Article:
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Portrait of Emma Kaeli standing outside in the Science and Engineering Quad

Emma Kaeli

PhD candidate
Materials Science and Engineering
When I first started college, someone asked if I wanted to join the Society of Women Engineers, but I didn’t understand the importance of getting involved at the time. I’d been raised in the small suburb of Medway, Massachusetts, and had always felt well-supported by family and friends in my STEM studies. It didn’t feel like I was experiencing any type of bias.

My perception changed when I began tutoring other undergraduates at Northeastern University as part of a program led primarily by women that included statistical research on student retention and what factors impacted women in STEM. Our findings showed, among other things, that very often male students were not confident in the abilities of female professors, and female students often believed they were performing poorly even when they were getting top grades. It was pretty shocking and disheartening. I decided to use this experience to try and help people in STEM who were facing not only these particular challenges, but others including race- and gender preference-based barriers.

I now have two passions: addressing the impacts of climate change and helping improve the inequities in STEM education. As part of the Chueh Group, I work to understand the electrochemical interfaces at play in next-generation solid-state batteries. Much of our greenhouse gas emissions come from transportation alone, so being able to electrify our vehicles with renewably generated power is, I think, critical for our survival on Earth. Solid-state batteries are projected to be safer and more efficient than lithium-ion batteries for use in vehicles, but we see poor performance in many cases. My work is fundamental; I’m trying to find out what’s going wrong, not necessarily how to make something right. It’s only by really digging down into why something is failing that you can provide solutions that are relevant to industry and that can be created and iterated quickly.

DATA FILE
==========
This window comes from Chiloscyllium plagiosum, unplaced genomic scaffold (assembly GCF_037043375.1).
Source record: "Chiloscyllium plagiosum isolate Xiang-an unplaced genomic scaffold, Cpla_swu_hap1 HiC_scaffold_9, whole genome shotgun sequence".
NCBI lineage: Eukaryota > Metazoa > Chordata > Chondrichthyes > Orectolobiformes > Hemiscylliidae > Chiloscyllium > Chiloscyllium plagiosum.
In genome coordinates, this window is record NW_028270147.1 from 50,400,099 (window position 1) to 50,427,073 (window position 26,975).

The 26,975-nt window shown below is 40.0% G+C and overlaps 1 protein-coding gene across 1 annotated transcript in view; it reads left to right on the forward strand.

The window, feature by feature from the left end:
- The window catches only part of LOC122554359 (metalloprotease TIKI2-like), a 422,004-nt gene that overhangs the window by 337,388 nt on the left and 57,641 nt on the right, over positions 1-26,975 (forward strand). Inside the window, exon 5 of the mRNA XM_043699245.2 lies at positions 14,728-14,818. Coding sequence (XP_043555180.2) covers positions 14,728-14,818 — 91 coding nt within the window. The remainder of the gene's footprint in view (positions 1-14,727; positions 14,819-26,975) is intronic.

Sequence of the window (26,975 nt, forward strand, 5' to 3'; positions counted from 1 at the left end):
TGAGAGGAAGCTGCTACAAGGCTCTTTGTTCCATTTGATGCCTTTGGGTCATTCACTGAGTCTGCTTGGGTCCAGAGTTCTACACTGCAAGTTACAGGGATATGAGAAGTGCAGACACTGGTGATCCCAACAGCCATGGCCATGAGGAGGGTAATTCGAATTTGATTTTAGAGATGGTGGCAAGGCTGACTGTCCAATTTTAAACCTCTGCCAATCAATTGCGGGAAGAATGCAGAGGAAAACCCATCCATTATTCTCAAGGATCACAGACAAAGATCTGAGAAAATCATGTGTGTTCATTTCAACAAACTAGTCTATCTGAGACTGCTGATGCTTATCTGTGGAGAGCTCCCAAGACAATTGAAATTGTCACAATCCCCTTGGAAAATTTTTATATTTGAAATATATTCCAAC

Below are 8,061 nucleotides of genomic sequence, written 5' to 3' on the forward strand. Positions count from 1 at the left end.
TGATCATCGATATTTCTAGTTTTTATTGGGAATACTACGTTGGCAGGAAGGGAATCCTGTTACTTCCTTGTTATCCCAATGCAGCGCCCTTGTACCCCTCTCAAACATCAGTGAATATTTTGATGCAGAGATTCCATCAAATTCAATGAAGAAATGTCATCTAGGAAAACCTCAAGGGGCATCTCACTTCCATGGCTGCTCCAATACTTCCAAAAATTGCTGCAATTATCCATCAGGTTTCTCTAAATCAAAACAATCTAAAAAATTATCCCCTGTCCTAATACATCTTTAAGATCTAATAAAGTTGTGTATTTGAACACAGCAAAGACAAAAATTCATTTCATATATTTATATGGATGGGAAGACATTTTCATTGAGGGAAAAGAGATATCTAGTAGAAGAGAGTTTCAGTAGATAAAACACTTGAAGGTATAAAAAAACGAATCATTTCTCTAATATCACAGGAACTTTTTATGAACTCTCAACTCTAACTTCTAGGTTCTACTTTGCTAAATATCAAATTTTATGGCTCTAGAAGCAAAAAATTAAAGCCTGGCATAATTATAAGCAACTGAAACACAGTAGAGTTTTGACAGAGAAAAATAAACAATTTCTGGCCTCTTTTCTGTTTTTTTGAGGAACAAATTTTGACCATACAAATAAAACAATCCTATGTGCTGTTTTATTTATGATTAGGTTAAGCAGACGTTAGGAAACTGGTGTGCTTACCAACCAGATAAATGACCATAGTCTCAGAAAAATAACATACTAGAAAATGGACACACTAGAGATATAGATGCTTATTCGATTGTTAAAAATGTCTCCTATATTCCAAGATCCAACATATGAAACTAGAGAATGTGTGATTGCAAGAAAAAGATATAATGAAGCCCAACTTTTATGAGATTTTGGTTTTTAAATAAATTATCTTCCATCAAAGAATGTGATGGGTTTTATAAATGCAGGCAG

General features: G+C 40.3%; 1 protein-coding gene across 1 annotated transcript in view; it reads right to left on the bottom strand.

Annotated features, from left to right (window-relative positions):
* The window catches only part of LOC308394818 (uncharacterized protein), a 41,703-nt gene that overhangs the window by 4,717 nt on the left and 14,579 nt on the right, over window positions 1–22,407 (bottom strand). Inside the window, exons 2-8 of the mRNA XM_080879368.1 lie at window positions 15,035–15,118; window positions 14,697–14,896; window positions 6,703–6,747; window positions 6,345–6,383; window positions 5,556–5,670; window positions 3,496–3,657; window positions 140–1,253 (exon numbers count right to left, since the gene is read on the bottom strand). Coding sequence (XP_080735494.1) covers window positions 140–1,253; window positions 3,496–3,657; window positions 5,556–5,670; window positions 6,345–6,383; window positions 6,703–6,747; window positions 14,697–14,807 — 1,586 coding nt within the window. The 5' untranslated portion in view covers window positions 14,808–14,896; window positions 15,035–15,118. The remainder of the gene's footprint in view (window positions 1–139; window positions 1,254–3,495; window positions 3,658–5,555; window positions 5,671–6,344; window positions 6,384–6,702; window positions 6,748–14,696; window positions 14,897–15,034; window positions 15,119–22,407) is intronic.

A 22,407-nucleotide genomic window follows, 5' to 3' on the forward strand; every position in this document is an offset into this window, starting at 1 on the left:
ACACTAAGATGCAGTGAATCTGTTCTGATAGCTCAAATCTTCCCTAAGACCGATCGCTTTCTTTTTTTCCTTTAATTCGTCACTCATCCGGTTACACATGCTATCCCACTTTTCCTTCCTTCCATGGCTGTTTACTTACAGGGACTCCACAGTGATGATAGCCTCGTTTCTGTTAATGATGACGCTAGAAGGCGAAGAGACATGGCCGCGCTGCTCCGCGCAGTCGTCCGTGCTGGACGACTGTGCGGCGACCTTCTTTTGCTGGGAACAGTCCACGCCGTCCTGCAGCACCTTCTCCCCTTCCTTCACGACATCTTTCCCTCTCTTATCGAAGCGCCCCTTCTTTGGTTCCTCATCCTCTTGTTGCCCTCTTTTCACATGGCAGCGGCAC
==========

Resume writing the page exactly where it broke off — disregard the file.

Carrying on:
I’ve been involved in a number of initiatives here at Stanford to improve equity in STEM education, including helping to develop a new speaker series, and working to update our existing colloquium series to bring new, more diverse voices to the School of Engineering. I also pushed for the addition of an ethics course (MATSCI 232: Ethics and Broader Impacts in Materials Science), which was developed by Professor Andrew Mannix. In our training as scientists, we encounter traditional topics of ethics – integrity in publishing, intellectual property, safety in design – but we often don’t consider the gray areas of the impacts of our research and our roles as leaders. In my own narrow field – energy storage materials for electric vehicles – there are abundant, complex ethical considerations. It may seem like a moral imperative to go all in on eco-friendly solutions like lithium-ion batteries for zero emission electric vehicles, for instance, but the extraction of key elements in these batteries, like cobalt and lithium, often results in devastating environmental effects for local populations, and unsafe job conditions and human rights violations for workers.

Ethical education is also critical to help understand our role as future leaders in our careers. Being able to manage interpersonal relations – dealing with power dynamics, keeping mentees engaged and motivated, handling complicated personal barriers different from our own – can have an even greater impact on progress than a scientist’s individual ability to think through tough problems. More importantly, a lack of these skills can be damaging to those around you. An untrained mentor who doesn’t know how to communicate with and motivate students who are different from themselves will only contribute to reducing the pipeline to academia for those from marginalized communities.

To me, there is always room to dive deeper into really difficult but important ethical questions that often don’t have clear answers. That process can be uncomfortable for scientists accustomed to solving problems, but it’s essential in order to train the equity-minded leaders and researchers of the future.

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